cocksucker choirs shit peckers
praise her ‘legendary guts’
her TV astrologer’s tattooed
fists so hard to
make a man weak
mannikin’s wig trails the
gutter (slave gang’s fetish


There's another, 'Empty Diary 1955', here.

Tuesday, October 25, 2016

The Meaning of Form: the first review by Ian Brinton

Read the first review on the Tears in the Fence website by the ever-vigilant Ian Brinton. Thanks for this consideration. Here.

There is also a nice note on the Sheppard Symposium in the print edition too, it's worth saying.

Read more about the book here, along with a links to the publishers but also to more pages on this blog that helped me write the book.Or go straight here.

Sunday, October 23, 2016

Robert Sheppard: 'The Lowry Lounge' at the Lowry Lounge 2016 (set list, poem, talk and report on the day)

Each year since 2009 Bluecoat has staged a celebration of the life and work of Wirral-born writer Malcolm Lowry (1909-1957), famous for his influential 1947 novel, Under the Volcano.

The Lowry Lounge took place on Saturday 22nd October this year at the arts centre and included a guided tour of Liverpool city centre, a book launch, talks, readings, (drinks), and a film.

Lowry's passport shot

The central character of Under the Volcano is a drunken British consul in Mexico on the eve of the Second World War, roaming the streets of a fictional Cuernavaca during the Day of the Dead, and this year’s Lounge adopts a consular theme.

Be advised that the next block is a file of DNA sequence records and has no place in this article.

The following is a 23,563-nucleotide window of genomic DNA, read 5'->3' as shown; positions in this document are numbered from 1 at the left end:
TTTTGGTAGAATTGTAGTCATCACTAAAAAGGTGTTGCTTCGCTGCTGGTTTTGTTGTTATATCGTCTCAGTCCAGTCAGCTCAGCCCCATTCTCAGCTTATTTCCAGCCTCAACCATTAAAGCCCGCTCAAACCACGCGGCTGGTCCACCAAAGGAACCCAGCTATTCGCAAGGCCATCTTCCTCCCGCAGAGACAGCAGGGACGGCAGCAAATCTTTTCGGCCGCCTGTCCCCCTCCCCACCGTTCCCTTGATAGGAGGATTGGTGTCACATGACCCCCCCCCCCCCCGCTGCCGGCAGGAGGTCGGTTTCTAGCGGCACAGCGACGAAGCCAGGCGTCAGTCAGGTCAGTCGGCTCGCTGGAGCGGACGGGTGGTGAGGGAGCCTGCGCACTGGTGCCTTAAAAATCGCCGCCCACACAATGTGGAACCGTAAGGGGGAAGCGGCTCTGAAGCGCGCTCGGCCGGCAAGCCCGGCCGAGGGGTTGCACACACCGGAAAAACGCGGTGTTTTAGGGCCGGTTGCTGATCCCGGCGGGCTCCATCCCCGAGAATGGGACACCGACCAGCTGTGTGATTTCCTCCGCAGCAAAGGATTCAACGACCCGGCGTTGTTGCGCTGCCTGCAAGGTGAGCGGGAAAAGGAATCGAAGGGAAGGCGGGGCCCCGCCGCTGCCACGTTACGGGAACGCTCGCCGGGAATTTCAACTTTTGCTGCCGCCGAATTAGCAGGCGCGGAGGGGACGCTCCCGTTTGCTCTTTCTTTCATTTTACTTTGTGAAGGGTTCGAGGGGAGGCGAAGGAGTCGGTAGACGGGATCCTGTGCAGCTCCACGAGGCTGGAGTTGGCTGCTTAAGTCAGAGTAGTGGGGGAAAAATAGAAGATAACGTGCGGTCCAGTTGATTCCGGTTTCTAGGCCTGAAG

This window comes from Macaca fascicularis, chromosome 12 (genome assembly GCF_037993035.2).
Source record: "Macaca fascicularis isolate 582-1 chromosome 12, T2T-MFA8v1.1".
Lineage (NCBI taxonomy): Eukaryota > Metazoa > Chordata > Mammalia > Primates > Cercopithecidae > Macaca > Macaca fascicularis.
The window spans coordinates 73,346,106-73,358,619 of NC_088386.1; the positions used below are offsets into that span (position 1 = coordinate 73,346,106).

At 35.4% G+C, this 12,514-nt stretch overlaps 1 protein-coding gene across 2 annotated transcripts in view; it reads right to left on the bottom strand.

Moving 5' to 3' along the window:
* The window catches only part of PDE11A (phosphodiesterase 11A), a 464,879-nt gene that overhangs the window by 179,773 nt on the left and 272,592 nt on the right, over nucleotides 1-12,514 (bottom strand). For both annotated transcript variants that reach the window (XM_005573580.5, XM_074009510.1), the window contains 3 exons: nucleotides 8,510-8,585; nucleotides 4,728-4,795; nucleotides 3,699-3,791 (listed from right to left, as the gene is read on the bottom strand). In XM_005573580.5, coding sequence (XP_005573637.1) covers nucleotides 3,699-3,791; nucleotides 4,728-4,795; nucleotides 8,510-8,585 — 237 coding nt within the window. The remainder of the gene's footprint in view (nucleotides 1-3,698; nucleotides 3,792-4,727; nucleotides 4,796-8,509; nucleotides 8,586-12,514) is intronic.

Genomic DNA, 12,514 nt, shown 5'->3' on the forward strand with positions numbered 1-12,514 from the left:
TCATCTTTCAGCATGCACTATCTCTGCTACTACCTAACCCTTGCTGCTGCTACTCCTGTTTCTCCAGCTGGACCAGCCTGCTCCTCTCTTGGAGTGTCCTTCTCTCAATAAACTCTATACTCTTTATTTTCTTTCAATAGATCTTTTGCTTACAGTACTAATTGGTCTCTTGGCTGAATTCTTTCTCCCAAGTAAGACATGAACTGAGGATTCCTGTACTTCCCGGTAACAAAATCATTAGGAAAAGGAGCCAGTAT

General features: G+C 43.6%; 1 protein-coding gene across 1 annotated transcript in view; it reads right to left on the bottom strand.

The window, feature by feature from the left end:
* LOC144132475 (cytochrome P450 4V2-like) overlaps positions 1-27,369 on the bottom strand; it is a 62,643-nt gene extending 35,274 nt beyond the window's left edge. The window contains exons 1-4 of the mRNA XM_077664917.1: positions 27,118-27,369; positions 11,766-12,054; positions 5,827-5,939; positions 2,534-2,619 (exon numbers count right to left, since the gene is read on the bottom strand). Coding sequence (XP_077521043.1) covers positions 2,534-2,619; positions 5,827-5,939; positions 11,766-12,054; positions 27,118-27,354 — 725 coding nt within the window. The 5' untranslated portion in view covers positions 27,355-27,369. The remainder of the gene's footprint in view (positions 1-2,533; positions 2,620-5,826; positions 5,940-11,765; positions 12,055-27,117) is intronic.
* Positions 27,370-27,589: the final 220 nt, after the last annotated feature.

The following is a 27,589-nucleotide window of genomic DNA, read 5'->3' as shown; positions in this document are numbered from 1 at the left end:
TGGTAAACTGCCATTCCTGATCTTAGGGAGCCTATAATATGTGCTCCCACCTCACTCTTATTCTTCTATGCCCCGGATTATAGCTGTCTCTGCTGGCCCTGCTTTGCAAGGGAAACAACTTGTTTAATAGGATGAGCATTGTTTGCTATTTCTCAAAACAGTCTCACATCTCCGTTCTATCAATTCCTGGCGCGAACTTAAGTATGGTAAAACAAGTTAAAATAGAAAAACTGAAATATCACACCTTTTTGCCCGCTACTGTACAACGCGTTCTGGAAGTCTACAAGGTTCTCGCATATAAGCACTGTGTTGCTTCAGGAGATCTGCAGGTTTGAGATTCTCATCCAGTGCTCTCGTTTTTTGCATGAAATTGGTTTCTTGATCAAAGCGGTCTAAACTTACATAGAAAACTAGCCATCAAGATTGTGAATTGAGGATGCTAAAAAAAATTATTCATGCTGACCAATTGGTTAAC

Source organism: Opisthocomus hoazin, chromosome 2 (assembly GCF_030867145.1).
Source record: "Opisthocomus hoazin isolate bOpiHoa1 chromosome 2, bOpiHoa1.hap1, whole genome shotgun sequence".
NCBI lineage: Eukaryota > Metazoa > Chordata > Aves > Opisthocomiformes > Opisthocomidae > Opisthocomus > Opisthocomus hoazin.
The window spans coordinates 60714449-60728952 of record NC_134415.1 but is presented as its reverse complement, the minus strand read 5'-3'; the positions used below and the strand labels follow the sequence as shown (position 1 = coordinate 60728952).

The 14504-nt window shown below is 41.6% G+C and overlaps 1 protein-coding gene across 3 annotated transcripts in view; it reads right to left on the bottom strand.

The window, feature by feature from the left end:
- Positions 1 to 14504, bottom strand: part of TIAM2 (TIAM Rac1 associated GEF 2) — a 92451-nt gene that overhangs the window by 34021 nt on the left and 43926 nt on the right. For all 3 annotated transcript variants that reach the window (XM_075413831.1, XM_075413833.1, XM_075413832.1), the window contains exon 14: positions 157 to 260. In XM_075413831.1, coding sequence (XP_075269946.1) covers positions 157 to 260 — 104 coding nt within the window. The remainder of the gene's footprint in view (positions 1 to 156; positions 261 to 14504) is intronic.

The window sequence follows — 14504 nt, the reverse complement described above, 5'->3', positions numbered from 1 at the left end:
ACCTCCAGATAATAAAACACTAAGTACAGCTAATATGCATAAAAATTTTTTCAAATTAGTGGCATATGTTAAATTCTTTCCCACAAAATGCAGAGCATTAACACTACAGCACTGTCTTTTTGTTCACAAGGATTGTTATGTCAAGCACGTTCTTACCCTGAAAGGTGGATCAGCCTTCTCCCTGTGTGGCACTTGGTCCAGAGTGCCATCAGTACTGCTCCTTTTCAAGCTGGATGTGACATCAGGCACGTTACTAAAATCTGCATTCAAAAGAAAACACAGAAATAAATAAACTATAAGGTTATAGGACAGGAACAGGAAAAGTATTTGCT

In 1927, the year of Lowry’s first sea voyage as a young deck hand bound for China, Liverpool had 43 foreign consulates, including Argentina, Austria, Brazil, Colombia, Italy, Germany, Nicaragua, Norway and the United States – most of them now gone, but not all, as I pointed out in my piece.

New Brighton-based Lowry expert, Colin Dilnot, started the Lounge by leading a walking tour of these ‘lost’ consulates, stopping at each site to reveal their relevance to Lowry and for Helen Tookey to read short extracts from his work. We also had a British passport stamped by Bryan Biggs at each stop. (Lowry walks are always lucky with the autumn weather: bright. sunny, nicely chilly.) Colin excelled himself taking us around the consular sights. Perhaps the most directly relevant to Lowry (or to our re-readings of Lowry in an increasingly political way) refers to Firmin's captaincy of a Q Boat, an armed naval vessel camouflaged as a merchant ship, in World War One. Were German sailors boiled alive in their U-Boat's boilers, deliberately? Firmin looks less self-pitying in that light, more culpable. Certainly at least one American sailor spilled the beans to his consul in Liverpool and we stood outside the consular site in Water Street to contemplate this.  

The day continued at Bluecoat with talks and readings on this consular theme. It was largely a showcase for the Firminists. Liverpool-based poets Helen Tookey and Robert Sheppard read Lowry-derived poems to kick the afternoon off. I was first on. This is what I said and read: